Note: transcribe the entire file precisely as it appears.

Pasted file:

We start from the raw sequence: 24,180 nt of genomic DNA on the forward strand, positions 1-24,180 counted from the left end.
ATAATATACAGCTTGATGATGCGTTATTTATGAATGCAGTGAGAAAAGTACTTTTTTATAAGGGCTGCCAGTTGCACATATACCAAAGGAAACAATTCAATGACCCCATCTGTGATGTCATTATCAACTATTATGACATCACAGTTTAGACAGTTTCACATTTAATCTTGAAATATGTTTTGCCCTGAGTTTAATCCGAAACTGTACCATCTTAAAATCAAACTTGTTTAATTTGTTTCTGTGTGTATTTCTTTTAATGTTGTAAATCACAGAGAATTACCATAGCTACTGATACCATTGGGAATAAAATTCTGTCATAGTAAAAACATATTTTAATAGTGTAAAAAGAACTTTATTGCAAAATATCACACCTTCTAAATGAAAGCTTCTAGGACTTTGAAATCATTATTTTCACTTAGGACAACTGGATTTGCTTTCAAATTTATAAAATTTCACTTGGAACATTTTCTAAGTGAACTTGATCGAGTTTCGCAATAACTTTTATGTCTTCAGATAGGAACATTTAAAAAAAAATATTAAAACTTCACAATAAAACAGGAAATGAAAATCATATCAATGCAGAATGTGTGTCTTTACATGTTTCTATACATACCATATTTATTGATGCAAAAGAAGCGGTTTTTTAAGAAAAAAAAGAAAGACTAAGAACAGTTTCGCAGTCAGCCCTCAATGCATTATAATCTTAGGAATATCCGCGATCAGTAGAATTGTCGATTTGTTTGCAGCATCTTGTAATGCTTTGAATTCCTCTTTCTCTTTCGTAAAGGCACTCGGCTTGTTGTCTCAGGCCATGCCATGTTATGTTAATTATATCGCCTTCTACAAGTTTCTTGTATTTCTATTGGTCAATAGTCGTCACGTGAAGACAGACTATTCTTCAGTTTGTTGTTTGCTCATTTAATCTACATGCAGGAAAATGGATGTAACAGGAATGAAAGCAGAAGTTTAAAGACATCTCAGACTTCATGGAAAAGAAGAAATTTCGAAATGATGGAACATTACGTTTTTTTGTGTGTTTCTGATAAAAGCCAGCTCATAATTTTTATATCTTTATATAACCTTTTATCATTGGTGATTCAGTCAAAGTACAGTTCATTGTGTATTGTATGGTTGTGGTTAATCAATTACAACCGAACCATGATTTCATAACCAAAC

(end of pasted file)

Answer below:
We start from the raw sequence: 24,180 nt of genomic DNA on the forward strand, positions 1-24,180 counted from the left end.
ATAATATACAGCTTGATGATGCGTTATTTATGAATGCAGTGAGAAAAGTACTTTTTTATAAGGGCTGCCAGTTGCACATATACCAAAGGAAACAATTCAATGACCCCATCTGTGATGTCATTATCAACTATTATGACATCACAGTTTAGACAGTTTCACATTTAATCTTGAAATATGTTTTGCCCTGAGTTTAATCCGAAACTGTACCATCTTAAAATCAAACTTGTTTAATTTGTTTCTGTGTGTATTTCTTTTAATGTTGTAAATCACAGAGAATTACCATAGCTACTGATACCATTGGGAATAAAATTCTGTCATAGTAAAAACATATTTTAATAGTGTAAAAAGAACTTTATTGCAAAATATCACACCTTCTAAATGAAAGCTTCTAGGACTTTGAAATCATTATTTTCACTTAGGACAACTGGATTTGCTTTCAAATTTATAAAATTTCACTTGGAACATTTTCTAAGTGAACTTGATCGAGTTTCGCAATAACTTTTATGTCTTCAGATAGGAACATTTAAAAAAAAATATTAAAACTTCACAATAAAACAGGAAATGAAAATCATATCAATGCAGAATGTGTGTCTTTACATGTTTCTATACATACCATATTTATTGATGCAAAAGAAGCGGTTTTTTAAGAAAAAAAAGAAAGACTAAGAACAGTTTCGCAGTCAGCCCTCAATGCATTATAATCTTAGGAATATCCGCGATCAGTAGAATTGTCGATTTGTTTGCAGCATCTTGTAATGCTTTGAATTCCTCTTTCTCTTTCGTAAAGGCACTCGGCTTGTTGTCTCAGGCCATGCCATGTTATGTTAATTATATCGCCTTCTACAAGTTTCTTGTATTTCTATTGGTCAATAGTCGTCACGTGAAGACAGACTATTCTTCAGTTTGTTGTTTGCTCATTTAATCTACATGCAGGAAAATGGATGTAACAGGAATGAAAGCAGAAGTTTAAAGACATCTCAGACTTCATGGAAAAGAAGAAATTTCGAAATGATGGAACATTACGTTTTTTTGTGTGTTTCTGATAAAAGCCAGCTCATAATTTTTATATCTTTATATAACCTTTTATCATTGGTGATTCAGTCAAAGTACAGTTCATTGTGTATTGTATGGTTGTGGTTAATCAATTACAACCGAACCATGATTTCATAACCAAAC